Antimicrobial resistance is one of the most important threats to global health security. A range of Gram-negative bacteria associated with high morbidity and mortality are now resistant to almost all available antibiotics. In this context of urgency to develop novel drugs, new antibiotics for multidrug-resistant Gram-negative bacteria (namely, ceftazidime-avibactam, plazomicin, and meropenem-vaborbactam) have been approved by regulatory authorities based on non-inferiority trials that provided no direct evidence of their efficacy against multidrug-resistant bacteria such as Enterobacteriaceae spp, Pseudomonas aeruginosa, Stenotrophomonas maltophilia, Burkholderia cepacia, and Acinetobacter baumannii. The use of non-inferiority and superiority trials, and selection of appropriate and optimal study designs, remains a major challenge in the development, registration, and post-marketing implementation of new antibiotics. Using an example of the development process of ceftazidime-avibactam, we propose a strategy for a new research framework based on adaptive randomised clinical trials. The operational research strategy has the aim of assessing the efficacy of new antibiotics in special groups of patients, such as those infected with multidrug-resistant bacteria, who were not included in earlier phase studies, and for whom it is important to establish an appropriate standard of care.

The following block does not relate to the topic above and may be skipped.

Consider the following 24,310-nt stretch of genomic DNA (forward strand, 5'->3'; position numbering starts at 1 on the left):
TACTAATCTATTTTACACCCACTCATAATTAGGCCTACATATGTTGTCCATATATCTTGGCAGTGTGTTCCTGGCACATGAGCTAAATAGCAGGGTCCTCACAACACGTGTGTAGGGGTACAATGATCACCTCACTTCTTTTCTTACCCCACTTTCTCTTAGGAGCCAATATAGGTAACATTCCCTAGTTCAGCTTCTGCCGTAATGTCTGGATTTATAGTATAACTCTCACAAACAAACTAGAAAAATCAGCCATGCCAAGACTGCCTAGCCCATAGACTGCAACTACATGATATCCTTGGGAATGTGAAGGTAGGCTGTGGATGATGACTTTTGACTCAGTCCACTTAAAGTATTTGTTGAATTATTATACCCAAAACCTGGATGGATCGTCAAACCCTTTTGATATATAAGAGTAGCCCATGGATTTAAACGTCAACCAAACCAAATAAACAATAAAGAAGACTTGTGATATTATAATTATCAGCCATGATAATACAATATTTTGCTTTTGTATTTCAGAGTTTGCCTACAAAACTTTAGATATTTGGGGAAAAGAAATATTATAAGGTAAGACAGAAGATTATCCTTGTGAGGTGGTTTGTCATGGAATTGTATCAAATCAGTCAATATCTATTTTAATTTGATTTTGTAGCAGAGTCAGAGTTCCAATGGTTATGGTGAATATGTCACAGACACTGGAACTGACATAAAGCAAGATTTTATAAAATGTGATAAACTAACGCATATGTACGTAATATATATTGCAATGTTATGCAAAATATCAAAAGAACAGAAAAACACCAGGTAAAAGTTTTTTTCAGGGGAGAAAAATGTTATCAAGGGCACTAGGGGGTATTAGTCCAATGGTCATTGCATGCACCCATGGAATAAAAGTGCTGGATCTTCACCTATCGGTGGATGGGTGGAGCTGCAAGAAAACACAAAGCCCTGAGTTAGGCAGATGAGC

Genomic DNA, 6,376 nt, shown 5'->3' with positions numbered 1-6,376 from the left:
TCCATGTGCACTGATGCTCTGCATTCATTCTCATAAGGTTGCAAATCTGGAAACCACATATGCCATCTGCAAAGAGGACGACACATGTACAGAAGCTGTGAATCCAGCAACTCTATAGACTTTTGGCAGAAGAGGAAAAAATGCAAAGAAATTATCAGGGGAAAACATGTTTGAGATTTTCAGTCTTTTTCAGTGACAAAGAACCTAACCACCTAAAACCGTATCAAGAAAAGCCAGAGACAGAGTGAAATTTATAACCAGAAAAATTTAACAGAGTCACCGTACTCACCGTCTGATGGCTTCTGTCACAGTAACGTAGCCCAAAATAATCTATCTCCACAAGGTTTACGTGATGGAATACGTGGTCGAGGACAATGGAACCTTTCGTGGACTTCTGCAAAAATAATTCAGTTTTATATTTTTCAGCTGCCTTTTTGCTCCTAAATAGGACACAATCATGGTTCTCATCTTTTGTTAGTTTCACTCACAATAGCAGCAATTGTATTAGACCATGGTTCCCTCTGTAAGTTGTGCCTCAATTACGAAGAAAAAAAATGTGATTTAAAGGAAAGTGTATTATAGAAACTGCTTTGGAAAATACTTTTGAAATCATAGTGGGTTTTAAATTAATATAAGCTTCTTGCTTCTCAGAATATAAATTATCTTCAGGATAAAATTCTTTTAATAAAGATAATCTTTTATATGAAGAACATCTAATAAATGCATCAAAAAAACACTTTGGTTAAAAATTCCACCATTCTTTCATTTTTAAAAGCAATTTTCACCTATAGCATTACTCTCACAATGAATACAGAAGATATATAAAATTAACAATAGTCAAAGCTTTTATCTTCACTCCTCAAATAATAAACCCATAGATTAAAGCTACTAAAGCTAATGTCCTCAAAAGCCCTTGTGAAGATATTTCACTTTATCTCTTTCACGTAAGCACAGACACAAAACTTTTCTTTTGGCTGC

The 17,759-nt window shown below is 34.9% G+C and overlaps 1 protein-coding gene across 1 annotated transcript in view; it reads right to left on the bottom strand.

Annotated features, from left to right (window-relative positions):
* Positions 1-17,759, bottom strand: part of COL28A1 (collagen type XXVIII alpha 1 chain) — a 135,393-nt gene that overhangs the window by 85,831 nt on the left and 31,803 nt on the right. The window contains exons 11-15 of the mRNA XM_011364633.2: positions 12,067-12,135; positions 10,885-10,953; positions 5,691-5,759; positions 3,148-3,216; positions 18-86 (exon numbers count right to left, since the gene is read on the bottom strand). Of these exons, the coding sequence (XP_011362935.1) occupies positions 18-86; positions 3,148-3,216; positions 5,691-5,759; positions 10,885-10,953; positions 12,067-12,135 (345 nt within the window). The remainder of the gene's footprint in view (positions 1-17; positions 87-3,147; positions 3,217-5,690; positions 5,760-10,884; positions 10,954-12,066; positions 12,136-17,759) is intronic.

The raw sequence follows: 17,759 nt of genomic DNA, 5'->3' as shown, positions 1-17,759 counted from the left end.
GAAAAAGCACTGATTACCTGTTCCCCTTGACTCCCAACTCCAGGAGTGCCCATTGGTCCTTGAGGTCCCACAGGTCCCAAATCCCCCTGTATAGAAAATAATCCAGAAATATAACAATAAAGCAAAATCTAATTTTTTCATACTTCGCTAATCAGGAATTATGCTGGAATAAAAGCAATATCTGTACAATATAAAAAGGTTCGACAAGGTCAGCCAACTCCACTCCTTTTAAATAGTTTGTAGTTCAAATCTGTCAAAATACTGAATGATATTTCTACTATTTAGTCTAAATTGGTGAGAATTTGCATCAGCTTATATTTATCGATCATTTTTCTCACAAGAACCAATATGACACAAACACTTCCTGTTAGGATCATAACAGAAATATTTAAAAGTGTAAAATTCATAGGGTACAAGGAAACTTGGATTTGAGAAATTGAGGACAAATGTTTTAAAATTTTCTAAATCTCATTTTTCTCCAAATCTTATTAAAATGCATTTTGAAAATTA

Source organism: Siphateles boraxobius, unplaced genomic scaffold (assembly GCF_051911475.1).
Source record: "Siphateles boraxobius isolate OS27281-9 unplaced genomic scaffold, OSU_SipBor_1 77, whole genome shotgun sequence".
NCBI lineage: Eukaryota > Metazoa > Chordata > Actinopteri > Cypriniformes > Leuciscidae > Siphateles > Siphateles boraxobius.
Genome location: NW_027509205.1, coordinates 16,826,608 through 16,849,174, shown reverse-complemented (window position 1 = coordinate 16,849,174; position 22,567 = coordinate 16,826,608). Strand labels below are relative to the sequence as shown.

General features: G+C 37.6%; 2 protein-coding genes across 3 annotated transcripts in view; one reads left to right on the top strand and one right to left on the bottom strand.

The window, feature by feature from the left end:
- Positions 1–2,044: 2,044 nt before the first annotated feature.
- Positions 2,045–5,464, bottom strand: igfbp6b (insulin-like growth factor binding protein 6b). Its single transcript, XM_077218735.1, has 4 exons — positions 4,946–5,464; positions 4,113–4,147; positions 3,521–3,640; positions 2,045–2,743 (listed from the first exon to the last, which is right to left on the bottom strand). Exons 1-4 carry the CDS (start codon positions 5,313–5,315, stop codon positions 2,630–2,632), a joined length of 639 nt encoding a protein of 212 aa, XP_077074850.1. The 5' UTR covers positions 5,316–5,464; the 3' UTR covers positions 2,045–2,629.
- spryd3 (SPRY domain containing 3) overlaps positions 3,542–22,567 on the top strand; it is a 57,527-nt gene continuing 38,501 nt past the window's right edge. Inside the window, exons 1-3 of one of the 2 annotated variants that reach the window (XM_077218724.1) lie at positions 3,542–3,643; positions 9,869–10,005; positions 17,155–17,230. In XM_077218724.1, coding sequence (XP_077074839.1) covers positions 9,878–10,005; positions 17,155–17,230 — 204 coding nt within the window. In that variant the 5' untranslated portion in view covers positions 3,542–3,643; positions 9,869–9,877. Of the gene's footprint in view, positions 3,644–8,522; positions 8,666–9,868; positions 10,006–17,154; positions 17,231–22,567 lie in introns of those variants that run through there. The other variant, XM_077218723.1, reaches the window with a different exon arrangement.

ASJC Scopus subject areas
- Infectious Diseases